The British east coast is the fastest eroding coastline in Europe. Landslides and rising sea levels eat away at the soft foundations on which life here has been built. I expected to find storms, rough seas, ruined houses falling into the waves. A sense of urgency from the people living on the edge of a landscape, where entire towns have been lost to the North Sea. Instead, the land felt still, the waters were calm, and time moved slowly.
Every time I return, however, something has changed. Cracks creep through roads that once led to villages, flowers grow in places where homes used to be. Traces of what has gone remind us of what is to come. The morning sun reveals what progress the sea has made in the night. Sure and steady. I know that, before long, this place will come to nothing, yet it seems impossible to imagine. I went there often to watch it change, and make pictures before it does.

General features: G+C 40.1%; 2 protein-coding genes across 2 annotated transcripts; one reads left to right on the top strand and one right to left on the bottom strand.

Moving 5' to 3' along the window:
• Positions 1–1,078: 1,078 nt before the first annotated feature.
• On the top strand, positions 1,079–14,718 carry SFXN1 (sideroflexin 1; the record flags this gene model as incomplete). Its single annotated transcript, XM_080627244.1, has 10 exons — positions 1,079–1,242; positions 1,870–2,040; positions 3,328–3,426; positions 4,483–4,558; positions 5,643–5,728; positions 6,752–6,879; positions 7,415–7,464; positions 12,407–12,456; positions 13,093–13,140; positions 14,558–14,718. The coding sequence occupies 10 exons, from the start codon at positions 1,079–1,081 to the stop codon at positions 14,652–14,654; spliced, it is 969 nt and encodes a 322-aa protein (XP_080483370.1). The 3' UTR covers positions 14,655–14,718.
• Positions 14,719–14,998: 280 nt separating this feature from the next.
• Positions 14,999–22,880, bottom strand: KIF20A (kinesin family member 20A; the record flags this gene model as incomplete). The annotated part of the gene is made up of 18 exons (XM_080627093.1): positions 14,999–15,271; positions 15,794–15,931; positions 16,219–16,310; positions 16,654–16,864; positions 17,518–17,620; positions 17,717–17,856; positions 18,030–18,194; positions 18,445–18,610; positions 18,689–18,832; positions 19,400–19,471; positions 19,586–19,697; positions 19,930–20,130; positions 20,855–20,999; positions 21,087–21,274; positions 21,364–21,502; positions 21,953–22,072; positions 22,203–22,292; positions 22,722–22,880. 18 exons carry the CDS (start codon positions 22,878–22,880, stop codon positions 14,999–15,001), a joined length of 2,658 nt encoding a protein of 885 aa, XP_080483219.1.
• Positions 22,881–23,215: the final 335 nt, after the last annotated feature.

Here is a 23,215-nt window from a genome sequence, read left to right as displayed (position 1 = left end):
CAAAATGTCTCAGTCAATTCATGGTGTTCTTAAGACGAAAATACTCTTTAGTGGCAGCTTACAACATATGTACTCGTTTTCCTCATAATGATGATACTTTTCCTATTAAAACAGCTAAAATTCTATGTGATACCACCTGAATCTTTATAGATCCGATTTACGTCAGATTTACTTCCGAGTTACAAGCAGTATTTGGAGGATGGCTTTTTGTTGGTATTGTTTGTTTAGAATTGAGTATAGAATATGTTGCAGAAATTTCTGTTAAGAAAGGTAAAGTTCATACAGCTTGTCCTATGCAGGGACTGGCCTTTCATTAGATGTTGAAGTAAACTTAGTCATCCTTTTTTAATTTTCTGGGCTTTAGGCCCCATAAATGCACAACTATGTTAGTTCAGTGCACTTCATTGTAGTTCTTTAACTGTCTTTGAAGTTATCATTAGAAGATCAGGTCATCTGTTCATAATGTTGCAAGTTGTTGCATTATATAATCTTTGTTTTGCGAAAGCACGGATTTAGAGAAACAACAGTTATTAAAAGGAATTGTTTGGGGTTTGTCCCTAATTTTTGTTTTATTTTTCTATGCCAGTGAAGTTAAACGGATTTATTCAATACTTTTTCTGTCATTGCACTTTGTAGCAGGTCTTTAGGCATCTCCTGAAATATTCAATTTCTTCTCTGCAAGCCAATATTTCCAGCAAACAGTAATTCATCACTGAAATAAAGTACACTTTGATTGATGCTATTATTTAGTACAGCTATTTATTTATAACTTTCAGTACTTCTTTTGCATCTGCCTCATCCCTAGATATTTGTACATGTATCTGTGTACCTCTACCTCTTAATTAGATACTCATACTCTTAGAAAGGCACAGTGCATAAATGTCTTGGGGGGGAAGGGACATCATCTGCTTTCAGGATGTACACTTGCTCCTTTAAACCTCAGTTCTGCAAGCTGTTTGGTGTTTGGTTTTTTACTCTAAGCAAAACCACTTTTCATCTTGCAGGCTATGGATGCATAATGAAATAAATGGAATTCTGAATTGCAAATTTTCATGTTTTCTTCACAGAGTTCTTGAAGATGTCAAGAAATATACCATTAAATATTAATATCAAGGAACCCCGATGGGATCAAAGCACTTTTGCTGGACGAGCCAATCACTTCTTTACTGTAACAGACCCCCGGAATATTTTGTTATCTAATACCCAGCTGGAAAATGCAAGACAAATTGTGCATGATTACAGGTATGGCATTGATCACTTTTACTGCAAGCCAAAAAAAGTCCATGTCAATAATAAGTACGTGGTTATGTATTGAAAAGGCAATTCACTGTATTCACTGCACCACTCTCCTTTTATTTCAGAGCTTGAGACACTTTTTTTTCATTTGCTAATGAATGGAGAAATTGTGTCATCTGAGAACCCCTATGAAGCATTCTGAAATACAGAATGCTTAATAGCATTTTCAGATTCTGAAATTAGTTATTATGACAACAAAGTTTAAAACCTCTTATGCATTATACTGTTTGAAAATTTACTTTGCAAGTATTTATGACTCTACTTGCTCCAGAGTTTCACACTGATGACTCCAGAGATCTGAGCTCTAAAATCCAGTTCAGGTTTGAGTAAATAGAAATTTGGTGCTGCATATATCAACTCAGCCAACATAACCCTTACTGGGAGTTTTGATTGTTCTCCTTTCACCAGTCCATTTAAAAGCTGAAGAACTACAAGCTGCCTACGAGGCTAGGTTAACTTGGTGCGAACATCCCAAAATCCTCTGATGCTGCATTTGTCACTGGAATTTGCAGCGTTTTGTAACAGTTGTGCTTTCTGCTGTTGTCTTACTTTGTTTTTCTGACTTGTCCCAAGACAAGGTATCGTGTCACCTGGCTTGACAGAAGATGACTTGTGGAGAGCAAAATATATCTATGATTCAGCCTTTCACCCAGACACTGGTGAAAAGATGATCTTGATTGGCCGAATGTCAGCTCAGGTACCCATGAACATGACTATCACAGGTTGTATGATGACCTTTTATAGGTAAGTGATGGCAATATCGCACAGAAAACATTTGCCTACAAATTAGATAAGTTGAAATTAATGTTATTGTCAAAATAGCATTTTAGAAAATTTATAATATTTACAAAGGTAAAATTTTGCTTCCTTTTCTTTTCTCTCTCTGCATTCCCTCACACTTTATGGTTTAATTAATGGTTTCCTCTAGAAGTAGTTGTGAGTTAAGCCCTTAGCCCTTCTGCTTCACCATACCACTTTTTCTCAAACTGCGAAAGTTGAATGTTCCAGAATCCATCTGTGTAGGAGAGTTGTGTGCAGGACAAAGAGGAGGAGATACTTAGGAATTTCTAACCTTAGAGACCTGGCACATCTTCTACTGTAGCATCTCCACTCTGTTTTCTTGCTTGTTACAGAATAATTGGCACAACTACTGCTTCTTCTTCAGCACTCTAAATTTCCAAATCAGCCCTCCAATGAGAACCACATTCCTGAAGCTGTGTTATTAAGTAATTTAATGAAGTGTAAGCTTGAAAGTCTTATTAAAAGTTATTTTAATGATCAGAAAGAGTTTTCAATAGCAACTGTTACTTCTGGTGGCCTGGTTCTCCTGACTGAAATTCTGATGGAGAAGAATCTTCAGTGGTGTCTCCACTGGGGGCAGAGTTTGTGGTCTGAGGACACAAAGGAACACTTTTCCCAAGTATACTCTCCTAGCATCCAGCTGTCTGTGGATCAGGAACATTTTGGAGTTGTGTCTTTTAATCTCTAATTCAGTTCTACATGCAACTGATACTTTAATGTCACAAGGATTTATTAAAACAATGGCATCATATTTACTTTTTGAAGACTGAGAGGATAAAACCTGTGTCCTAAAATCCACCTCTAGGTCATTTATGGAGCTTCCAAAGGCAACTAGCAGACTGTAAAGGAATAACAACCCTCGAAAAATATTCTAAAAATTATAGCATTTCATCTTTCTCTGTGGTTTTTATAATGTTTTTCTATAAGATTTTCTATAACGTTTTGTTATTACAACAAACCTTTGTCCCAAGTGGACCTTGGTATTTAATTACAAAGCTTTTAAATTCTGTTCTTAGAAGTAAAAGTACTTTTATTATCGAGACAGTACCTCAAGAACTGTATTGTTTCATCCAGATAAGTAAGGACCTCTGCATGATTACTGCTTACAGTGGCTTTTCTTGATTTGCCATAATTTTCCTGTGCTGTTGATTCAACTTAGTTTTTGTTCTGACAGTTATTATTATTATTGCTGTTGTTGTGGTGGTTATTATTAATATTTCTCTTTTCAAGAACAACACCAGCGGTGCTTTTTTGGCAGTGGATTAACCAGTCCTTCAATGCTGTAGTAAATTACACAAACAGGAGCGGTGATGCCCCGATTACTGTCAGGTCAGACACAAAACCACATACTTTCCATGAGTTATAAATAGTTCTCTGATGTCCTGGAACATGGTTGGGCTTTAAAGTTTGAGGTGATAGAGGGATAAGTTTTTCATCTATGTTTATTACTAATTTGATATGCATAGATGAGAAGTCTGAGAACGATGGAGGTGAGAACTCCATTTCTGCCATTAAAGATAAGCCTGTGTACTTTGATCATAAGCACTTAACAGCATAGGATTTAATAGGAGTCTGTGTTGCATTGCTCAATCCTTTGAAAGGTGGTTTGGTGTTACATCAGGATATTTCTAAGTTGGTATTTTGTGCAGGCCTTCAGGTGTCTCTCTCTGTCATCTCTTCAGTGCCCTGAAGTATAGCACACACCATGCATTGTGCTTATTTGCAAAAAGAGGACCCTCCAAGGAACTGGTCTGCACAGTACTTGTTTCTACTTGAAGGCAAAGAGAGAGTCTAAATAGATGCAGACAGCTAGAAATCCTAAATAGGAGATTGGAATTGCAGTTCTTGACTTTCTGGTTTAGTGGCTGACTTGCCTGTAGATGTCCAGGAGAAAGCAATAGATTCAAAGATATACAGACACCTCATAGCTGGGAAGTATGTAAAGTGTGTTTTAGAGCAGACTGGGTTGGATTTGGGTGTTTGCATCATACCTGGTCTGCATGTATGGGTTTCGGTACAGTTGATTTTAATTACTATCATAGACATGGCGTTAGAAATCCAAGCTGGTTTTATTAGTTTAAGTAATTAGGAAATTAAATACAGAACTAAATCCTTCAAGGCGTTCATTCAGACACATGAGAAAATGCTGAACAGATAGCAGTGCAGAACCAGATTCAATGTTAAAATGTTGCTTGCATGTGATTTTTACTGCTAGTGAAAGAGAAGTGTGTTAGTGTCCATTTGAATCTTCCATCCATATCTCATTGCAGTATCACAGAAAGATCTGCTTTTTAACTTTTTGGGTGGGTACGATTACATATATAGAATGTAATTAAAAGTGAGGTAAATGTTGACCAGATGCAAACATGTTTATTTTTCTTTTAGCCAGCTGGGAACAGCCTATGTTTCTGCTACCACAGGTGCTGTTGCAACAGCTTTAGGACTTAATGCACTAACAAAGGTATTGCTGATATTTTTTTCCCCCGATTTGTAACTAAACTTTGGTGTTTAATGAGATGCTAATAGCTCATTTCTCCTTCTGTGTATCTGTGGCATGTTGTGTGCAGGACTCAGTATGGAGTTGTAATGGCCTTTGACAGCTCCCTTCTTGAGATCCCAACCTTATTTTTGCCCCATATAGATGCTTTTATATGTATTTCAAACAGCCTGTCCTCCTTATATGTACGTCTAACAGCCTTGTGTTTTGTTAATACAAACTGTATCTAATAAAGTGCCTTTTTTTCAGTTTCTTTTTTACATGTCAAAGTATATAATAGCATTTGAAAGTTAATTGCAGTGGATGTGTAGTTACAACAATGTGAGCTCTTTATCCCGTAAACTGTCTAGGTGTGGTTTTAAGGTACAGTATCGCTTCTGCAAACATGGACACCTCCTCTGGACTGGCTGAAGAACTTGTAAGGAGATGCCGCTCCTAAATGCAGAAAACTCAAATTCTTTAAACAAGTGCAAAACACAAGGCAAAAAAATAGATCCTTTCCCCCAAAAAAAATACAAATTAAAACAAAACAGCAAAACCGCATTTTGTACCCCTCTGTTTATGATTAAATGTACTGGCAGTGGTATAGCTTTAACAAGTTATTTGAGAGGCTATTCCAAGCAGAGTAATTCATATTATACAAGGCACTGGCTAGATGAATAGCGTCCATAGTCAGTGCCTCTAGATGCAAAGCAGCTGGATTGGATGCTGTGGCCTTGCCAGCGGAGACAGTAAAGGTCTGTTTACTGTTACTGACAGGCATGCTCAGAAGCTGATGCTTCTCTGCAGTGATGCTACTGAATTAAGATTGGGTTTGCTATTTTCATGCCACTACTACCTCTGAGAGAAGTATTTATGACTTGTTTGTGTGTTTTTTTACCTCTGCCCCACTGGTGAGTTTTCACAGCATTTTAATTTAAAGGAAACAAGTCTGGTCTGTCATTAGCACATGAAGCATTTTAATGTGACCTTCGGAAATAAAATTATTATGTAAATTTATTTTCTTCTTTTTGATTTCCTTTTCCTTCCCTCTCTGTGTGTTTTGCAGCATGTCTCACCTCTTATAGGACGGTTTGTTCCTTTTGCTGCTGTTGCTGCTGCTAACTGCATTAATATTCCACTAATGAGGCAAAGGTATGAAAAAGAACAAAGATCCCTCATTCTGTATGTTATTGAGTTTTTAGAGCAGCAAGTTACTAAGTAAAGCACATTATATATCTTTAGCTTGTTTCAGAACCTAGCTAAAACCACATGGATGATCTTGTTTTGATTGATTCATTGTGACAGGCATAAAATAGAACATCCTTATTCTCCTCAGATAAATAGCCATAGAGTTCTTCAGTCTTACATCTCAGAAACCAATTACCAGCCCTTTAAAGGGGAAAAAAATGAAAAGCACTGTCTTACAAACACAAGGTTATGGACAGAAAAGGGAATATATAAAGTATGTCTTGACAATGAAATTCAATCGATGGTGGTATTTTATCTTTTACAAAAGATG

Families have lived on the cliffs for generations, never expecting the sea to finally reach their door. Others just moved there, fixing up a place that they knew would soon disappear. It was worth it, they’d say, to see the sunrise and hear the birds and the waves. If only for a few more years. There is something hypnotic about this place – rhythms seem to stand outside of human time. We’re as temporary as the cliffs. The thought unsettles me yet I can understand why, despite all precariousness, people would want to make a home here, between the land and sky, and watch as the sea edges closer.